PHP offers two methods of parsing an XML document. You've already seen how SAX works; in this article, find out how to use PHP's DOM functions to traverse an XML tree, and also learn about important differences between the two approaches.
In the first part of this article, I said that there were two approaches to parsing an XML document. SAX is one; the other uses the DOM to build a tree representation of the XML data structures in the document, and then offers built-in methods to navigate through this tree. Once a particular node has been reached, built-in properties can be used to obtain the value of the node, and use it within the script.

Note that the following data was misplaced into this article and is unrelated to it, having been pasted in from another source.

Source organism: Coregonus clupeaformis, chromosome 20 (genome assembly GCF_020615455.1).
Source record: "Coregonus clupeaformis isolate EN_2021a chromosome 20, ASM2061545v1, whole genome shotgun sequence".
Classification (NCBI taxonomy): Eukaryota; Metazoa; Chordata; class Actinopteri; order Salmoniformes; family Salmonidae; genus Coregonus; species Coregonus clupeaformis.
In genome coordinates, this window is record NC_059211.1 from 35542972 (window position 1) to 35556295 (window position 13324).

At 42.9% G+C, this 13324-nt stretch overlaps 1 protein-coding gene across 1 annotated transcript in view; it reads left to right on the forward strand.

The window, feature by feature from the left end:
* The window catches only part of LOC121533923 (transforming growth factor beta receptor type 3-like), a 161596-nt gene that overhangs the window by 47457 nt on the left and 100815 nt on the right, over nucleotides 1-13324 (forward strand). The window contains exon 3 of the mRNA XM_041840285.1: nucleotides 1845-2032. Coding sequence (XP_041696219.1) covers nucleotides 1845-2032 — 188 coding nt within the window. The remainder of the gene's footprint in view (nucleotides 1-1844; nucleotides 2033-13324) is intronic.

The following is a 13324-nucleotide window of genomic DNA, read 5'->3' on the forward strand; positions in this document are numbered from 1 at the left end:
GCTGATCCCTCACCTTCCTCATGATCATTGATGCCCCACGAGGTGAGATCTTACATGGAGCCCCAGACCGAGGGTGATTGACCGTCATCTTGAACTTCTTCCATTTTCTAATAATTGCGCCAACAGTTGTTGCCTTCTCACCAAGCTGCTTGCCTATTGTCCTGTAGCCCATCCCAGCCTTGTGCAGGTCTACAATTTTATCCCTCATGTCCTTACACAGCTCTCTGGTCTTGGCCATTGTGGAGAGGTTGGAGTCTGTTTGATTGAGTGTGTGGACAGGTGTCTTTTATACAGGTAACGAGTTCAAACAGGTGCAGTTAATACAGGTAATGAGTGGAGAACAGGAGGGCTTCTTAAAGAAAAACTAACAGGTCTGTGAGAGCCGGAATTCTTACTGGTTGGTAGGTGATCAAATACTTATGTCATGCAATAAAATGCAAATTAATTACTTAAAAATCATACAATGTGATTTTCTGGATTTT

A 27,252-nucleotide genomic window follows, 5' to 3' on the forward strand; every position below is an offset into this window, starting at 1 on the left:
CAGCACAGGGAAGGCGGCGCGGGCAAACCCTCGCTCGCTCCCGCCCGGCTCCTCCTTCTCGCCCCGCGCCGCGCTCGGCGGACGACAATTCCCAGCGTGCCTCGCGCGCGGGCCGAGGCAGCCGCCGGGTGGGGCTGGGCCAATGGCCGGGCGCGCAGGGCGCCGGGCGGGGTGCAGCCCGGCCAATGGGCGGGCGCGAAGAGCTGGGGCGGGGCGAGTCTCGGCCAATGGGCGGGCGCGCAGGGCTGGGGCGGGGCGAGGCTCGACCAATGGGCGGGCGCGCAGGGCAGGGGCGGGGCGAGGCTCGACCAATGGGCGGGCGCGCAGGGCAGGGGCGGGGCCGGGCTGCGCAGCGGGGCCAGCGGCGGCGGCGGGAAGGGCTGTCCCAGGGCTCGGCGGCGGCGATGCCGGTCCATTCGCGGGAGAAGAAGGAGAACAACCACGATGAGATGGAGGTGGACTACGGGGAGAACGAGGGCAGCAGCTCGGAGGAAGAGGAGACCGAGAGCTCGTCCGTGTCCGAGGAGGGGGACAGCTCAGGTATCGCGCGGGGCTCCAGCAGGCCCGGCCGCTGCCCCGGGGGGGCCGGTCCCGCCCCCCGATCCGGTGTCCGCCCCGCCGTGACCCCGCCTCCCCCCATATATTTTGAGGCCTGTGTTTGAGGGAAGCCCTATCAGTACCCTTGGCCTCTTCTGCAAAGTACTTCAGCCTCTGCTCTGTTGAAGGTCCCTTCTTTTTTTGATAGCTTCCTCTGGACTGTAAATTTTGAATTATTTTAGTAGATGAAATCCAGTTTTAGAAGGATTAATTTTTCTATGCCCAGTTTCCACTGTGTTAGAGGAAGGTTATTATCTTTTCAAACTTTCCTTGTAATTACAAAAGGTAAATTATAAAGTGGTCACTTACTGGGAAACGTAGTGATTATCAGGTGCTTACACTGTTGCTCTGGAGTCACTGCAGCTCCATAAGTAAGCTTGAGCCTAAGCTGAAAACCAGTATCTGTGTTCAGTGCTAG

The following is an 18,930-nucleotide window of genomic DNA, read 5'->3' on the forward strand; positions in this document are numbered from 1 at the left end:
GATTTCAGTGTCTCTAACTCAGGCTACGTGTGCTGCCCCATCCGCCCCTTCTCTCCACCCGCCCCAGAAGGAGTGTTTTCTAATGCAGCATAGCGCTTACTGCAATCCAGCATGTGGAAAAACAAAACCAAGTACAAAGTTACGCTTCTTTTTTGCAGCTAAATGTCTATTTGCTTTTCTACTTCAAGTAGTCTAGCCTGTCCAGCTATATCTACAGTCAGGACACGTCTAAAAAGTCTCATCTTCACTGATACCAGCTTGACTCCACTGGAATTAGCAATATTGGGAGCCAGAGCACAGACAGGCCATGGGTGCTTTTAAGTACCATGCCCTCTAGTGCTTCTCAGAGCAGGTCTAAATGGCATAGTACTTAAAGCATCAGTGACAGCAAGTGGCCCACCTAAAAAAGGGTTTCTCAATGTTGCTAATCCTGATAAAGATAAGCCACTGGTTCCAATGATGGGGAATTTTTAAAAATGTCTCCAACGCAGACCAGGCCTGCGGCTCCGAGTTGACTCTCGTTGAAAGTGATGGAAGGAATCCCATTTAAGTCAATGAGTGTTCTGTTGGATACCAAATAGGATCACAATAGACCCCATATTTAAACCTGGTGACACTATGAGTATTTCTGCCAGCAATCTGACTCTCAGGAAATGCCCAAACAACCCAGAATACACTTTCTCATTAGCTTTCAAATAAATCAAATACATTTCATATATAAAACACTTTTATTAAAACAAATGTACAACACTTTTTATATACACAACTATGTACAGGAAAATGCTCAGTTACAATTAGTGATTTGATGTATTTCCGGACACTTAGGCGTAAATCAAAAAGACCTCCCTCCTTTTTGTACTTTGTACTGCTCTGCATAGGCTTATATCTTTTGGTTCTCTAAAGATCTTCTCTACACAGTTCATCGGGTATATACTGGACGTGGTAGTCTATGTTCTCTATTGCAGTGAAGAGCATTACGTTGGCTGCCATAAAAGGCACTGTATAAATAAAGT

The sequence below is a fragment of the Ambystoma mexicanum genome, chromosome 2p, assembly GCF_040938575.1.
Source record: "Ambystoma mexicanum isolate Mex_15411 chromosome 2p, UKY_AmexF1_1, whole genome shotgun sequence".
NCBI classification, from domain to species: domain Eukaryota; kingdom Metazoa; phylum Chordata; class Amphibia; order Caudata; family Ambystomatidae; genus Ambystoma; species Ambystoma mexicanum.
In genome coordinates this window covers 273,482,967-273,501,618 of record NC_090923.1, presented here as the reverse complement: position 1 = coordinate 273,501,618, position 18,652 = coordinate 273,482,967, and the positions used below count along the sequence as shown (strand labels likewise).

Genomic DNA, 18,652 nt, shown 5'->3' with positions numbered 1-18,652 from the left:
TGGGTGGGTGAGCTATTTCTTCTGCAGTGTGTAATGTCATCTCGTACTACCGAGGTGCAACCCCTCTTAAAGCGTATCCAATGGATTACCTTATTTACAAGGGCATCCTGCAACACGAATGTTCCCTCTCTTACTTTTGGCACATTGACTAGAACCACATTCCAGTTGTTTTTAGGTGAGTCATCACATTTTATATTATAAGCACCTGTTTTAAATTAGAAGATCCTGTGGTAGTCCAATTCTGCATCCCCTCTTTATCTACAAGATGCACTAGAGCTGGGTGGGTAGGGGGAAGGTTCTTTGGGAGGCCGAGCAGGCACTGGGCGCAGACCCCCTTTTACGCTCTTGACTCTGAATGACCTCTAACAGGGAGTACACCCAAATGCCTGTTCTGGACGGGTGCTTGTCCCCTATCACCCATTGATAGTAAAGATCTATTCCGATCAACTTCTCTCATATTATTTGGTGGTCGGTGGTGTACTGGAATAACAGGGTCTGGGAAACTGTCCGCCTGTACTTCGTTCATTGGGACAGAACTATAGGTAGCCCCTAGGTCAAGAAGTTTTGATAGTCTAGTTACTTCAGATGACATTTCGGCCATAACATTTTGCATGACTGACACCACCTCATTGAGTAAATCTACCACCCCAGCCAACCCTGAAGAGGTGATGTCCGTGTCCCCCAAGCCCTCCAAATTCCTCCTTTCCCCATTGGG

PHP4 comes with support for this "DOM parser" as well, although you may need to recompile your PHP binary with the "--with-dom" parameter to activate it. Windows users get a free ride, since a compiled binary is included with their distribution; however, they will still need to activate the extension in the "php.ini" configuration file.
Over the next few pages, I'm going to take a look at PHP's DOM functions, illustrating an alternative method of parsing XML data. I'll also attempt to duplicate the previous examples, marking up books and recipes with HTML tags, in order to demonstrate how either technique can be used to achieve the same result. Finally, I'll briefly discuss the pros and cons of the SAX and DOM approaches, and point you to some links for your further education.